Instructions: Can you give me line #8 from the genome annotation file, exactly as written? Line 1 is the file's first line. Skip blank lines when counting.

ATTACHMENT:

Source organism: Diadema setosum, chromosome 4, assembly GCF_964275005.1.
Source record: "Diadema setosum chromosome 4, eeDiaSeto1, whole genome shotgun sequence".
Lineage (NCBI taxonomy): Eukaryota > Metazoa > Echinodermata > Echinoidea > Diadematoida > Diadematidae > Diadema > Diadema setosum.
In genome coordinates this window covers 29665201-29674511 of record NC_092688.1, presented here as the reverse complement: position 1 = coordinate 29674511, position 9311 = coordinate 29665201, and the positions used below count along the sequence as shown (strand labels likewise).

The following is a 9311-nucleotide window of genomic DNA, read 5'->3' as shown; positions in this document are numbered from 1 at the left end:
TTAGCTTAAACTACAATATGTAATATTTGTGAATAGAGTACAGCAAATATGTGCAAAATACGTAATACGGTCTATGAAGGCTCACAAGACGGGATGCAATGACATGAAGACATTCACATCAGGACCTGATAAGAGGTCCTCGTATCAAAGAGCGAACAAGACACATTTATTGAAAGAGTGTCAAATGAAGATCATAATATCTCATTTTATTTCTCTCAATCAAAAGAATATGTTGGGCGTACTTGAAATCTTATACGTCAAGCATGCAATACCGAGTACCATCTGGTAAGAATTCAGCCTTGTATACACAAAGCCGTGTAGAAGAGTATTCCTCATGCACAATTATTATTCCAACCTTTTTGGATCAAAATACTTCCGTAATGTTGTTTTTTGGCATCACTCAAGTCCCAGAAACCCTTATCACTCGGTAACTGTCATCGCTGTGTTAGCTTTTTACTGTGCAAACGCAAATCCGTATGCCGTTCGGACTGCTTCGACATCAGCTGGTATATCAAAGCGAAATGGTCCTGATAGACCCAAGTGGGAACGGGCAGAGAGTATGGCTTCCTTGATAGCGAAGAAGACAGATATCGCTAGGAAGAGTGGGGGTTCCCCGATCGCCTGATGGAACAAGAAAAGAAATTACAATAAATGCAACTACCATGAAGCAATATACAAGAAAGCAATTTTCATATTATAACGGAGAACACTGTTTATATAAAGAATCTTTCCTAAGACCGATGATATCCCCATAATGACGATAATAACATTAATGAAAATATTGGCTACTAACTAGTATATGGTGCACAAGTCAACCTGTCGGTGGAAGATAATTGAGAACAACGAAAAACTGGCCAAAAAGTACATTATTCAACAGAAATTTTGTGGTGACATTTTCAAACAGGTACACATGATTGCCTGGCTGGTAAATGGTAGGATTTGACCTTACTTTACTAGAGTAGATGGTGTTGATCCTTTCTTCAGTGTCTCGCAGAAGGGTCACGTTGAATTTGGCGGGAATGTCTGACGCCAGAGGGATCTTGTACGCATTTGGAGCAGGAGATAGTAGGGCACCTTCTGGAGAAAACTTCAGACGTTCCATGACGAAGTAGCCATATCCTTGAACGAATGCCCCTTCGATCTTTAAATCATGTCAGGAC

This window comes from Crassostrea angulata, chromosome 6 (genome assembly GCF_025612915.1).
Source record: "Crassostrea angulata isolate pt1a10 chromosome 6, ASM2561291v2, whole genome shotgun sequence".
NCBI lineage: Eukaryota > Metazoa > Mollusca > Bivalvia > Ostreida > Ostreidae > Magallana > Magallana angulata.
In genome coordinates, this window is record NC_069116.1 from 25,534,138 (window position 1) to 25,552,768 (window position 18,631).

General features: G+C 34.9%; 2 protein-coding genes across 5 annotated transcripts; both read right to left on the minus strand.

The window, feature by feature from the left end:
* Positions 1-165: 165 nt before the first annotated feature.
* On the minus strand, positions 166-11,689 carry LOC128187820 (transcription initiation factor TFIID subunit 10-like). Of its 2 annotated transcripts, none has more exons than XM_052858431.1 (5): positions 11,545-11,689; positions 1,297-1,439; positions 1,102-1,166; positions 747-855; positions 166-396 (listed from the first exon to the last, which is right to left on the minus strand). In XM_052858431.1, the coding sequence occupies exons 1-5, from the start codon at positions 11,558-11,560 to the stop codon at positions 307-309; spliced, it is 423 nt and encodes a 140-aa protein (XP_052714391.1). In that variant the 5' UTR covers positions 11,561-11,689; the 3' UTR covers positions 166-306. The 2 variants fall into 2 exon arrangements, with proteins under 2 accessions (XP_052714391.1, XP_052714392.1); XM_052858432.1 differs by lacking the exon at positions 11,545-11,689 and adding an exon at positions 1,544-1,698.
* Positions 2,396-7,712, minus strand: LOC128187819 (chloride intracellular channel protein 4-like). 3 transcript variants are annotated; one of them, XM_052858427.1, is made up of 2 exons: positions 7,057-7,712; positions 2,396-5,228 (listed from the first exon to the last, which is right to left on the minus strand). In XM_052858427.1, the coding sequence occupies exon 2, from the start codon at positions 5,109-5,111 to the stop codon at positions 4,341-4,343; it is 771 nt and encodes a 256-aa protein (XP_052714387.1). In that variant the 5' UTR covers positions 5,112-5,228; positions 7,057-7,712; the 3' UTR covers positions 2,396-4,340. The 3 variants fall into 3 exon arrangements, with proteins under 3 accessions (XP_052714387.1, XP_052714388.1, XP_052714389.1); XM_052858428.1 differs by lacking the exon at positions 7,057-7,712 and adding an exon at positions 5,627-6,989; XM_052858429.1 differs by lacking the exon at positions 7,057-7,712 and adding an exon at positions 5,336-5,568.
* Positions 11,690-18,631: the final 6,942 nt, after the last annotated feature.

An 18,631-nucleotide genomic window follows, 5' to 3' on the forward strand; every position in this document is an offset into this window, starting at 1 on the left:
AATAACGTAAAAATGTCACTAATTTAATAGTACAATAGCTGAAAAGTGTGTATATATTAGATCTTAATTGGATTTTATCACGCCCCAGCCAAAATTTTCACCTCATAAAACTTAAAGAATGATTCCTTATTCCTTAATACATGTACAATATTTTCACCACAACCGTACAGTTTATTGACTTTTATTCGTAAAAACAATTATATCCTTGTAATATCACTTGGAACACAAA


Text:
Source record: "Crassostrea angulata isolate pt1a10 chromosome 6, ASM2561291v2, whole genome shotgun sequence".